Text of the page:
Unlocking the potential of diverse entrepreneurs – Factsheet

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The British Business Bank is the UK's economic development bank. Our mission is to drive sustainable growth and prosperity across the UK, and to enable the transition to a net zero economy, by supporting access to finance for smaller businesses.

We recognise that there is commercial and economic opportunity in investing in groups that are currently underrepresented across the business and finance landscape. Diverse entrepreneurs experience unique challenges from starting to growing their businesses, including barriers in accessing both debt and equity finance. This represents huge untapped economic potential.

In 2022, the Bank established a strategic objective to unlock growth by ensuring that entrepreneurs can access the finance they need regardless of where and who they are. By unlocking this potential, we will enable more entrepreneurs and business owners to deliver the innovations that will drive sustainable growth and contribute to the goal of a Net Zero economy by 2050.

To achieve this, we are:

  • Integrating ESG factors throughout the investment lifecycle and across all our funding programmes. This will be operational in April 2023 and will ensure that a commitment to diversity is embedded across all Bank investment processes.
  • Expanding our reporting frameworks to report annually on the progress of Bank programmes in reaching diverse entrepreneurs, as a responsible investor and signatory to the Principles for Responsible Investment (PRI).
  • Delivering research to understand where the barriers are, and identify clear actions that finance providers can take to allocate more of their funding to underrepresented founders, to help guide improvements across the wider industry.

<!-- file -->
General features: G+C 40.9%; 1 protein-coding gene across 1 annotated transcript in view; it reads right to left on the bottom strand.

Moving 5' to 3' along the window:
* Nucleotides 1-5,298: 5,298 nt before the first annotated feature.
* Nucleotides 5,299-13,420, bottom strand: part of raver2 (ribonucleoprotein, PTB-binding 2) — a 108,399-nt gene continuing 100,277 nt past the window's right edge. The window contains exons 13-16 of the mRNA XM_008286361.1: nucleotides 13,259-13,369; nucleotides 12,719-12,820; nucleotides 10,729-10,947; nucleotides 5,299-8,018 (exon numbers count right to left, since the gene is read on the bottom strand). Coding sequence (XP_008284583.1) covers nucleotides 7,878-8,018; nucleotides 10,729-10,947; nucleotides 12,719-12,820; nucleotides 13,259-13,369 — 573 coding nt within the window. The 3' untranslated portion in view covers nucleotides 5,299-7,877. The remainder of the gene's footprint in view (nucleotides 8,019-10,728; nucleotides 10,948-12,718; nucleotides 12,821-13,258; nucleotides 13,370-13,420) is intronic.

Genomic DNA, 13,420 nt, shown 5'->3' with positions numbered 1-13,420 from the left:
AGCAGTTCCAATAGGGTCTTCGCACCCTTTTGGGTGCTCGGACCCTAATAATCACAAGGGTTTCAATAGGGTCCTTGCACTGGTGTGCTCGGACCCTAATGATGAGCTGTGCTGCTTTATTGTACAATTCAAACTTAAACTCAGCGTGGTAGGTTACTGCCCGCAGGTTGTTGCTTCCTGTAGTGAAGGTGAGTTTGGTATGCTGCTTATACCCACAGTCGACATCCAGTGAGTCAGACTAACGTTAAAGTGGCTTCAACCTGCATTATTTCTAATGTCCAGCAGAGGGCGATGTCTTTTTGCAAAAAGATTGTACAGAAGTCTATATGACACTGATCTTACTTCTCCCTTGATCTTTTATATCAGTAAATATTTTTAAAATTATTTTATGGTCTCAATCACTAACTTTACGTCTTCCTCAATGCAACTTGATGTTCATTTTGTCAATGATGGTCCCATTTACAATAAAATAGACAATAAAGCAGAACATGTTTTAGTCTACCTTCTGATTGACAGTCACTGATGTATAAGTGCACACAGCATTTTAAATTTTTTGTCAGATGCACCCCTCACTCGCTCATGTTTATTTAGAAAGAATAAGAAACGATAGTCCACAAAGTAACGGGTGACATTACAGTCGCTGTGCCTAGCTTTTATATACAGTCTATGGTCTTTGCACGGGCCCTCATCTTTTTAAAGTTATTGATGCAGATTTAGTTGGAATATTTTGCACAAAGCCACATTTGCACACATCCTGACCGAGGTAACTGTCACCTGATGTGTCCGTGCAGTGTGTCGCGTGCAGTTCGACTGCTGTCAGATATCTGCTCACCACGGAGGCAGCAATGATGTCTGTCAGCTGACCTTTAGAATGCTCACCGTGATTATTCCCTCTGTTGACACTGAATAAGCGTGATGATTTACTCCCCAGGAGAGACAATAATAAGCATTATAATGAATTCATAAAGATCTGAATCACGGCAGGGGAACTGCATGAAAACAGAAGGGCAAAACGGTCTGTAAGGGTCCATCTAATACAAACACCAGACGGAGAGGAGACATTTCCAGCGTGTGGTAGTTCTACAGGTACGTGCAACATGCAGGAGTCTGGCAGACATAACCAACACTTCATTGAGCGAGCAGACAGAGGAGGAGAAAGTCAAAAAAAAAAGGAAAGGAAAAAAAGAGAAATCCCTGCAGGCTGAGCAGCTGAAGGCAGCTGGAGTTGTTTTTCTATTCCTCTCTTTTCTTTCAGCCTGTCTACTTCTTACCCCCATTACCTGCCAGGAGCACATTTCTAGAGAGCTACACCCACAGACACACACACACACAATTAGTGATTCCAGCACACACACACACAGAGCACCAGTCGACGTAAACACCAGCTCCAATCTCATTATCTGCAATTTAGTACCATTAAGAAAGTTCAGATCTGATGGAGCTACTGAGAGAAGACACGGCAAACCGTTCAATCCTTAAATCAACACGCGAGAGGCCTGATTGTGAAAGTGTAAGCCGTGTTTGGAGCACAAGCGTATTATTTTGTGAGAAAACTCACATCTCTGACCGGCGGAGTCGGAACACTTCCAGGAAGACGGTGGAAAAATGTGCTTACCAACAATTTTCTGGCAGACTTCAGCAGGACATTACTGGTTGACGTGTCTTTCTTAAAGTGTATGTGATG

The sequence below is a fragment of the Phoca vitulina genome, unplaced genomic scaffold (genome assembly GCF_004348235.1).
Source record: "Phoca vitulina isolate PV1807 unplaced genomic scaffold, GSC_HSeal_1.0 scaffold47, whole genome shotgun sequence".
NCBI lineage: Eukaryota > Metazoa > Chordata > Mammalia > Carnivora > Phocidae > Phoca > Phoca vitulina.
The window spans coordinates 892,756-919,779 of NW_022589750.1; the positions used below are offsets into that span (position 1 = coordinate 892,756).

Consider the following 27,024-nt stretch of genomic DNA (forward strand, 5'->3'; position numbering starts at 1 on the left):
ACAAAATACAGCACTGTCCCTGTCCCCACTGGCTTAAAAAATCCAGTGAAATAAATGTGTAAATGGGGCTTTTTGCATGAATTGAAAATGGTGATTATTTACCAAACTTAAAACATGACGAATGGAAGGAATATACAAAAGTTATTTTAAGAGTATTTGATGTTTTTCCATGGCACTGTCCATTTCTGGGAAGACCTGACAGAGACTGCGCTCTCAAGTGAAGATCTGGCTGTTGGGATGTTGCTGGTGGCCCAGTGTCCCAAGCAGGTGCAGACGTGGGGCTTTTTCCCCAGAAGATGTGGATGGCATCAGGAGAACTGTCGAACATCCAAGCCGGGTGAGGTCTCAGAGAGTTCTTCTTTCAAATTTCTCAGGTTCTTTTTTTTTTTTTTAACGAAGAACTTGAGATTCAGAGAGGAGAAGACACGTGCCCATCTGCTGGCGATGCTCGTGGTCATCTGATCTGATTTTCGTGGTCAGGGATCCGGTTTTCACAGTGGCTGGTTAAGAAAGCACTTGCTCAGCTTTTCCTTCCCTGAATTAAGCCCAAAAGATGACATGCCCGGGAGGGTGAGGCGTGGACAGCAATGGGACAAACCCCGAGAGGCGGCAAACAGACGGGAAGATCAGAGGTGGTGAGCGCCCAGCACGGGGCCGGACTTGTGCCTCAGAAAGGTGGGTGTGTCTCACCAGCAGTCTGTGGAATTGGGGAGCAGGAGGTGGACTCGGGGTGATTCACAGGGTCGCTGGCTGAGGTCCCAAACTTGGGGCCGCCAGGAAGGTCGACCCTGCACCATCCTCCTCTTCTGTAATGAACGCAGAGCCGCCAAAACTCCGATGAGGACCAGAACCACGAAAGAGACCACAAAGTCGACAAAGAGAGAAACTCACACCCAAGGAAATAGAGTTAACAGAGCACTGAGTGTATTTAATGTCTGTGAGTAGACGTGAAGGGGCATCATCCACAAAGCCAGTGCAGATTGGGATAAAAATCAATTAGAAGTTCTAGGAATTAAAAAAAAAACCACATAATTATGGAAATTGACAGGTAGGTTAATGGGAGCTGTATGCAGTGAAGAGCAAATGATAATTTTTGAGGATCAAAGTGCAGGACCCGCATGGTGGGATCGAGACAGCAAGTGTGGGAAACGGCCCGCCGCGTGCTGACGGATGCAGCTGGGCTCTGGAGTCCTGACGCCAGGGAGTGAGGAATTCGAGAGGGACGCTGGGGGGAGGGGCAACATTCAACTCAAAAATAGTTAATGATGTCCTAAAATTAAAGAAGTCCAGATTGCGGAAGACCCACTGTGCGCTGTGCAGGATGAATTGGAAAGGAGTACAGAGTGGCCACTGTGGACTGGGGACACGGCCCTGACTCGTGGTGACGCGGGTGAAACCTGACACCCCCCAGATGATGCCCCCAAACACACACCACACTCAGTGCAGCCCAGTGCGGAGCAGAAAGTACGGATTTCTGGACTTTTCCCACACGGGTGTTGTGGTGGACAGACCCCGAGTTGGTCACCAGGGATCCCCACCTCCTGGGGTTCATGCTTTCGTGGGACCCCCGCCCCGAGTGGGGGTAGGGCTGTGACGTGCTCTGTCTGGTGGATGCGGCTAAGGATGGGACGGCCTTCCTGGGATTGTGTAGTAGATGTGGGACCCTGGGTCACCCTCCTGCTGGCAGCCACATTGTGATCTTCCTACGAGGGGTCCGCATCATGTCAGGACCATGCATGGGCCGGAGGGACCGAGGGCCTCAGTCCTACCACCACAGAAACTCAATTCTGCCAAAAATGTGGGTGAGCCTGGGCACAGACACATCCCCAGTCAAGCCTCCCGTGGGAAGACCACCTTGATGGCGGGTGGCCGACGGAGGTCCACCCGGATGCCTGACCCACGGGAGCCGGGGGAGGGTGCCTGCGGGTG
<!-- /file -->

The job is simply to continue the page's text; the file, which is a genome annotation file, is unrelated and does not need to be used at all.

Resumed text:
By improving our data collection and transparency, sharing best practice on how to reach underserved founders, and considering how Bank programmes can be part of the solution, we are working to break down existing barriers and unlock the full potential of the UK’s diverse entrepreneurs.

The Challenge

Small business owners experience significant inequalities in access to finance and entrepreneurial outcomes dependent on characteristics including gender, ethnicity and disability.

The British Business Bank identifies and addresses market gaps in small business finance. Diverse entrepreneurs experience unique challenges from starting up to growing their business, including barriers in accessing both debt and equity finance.

Debt

Though Ethnic Minority-led businesses are more open to using finance, they are also more likely to be discouraged from doing so. Key reasons for discouragement include:

  • expecting to be rejected;
  • not knowing where to find appropriate finance; and
  • concerns over the decision taking too long or being too much hassle.

Female-led businesses are also more likely to be discouraged than male-led businesses and typically cite similar factors. Ethnic Minority-led businesses that do apply for finance also face notably higher rejection rates.

Equity

Awareness of equity and venture capital (VC) is lower for both female-led and Ethnic Minority-led businesses. Even among those who are familiar with alternative sources of finance, female-led firms are less likely to consider using VC and equity, and often seek less funding.

The underrepresentation of both women and people from Ethnic Minority backgrounds in investing teams is also likely to contribute to the stark underrepresentation of female-led and Ethnic Minority-led businesses receiving equity investments, due to the importance of networks and warm introductions in the equity space.

Facts and figures

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2p

received by all-female founder teams, for every £1 of equity investment in the UK in 2021

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20%

of investment professionals in Europe are women

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20%

of Ethnic Minority-led businesses were discouraged from applying for finance in 2021, compared to 8% of White-led businesses

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49%

of Black entrepreneurs meet their non-financial aims, compared to nearly 70% of White entrepreneurs

What we’re doing

While the Bank has a few programmes that engage directly with entrepreneurs and small businesses, the majority of our programmes are delivered through private sector partners. We provide equity investment and loan guarantees to a wide range of private sector finance providers, who directly invest in small businesses.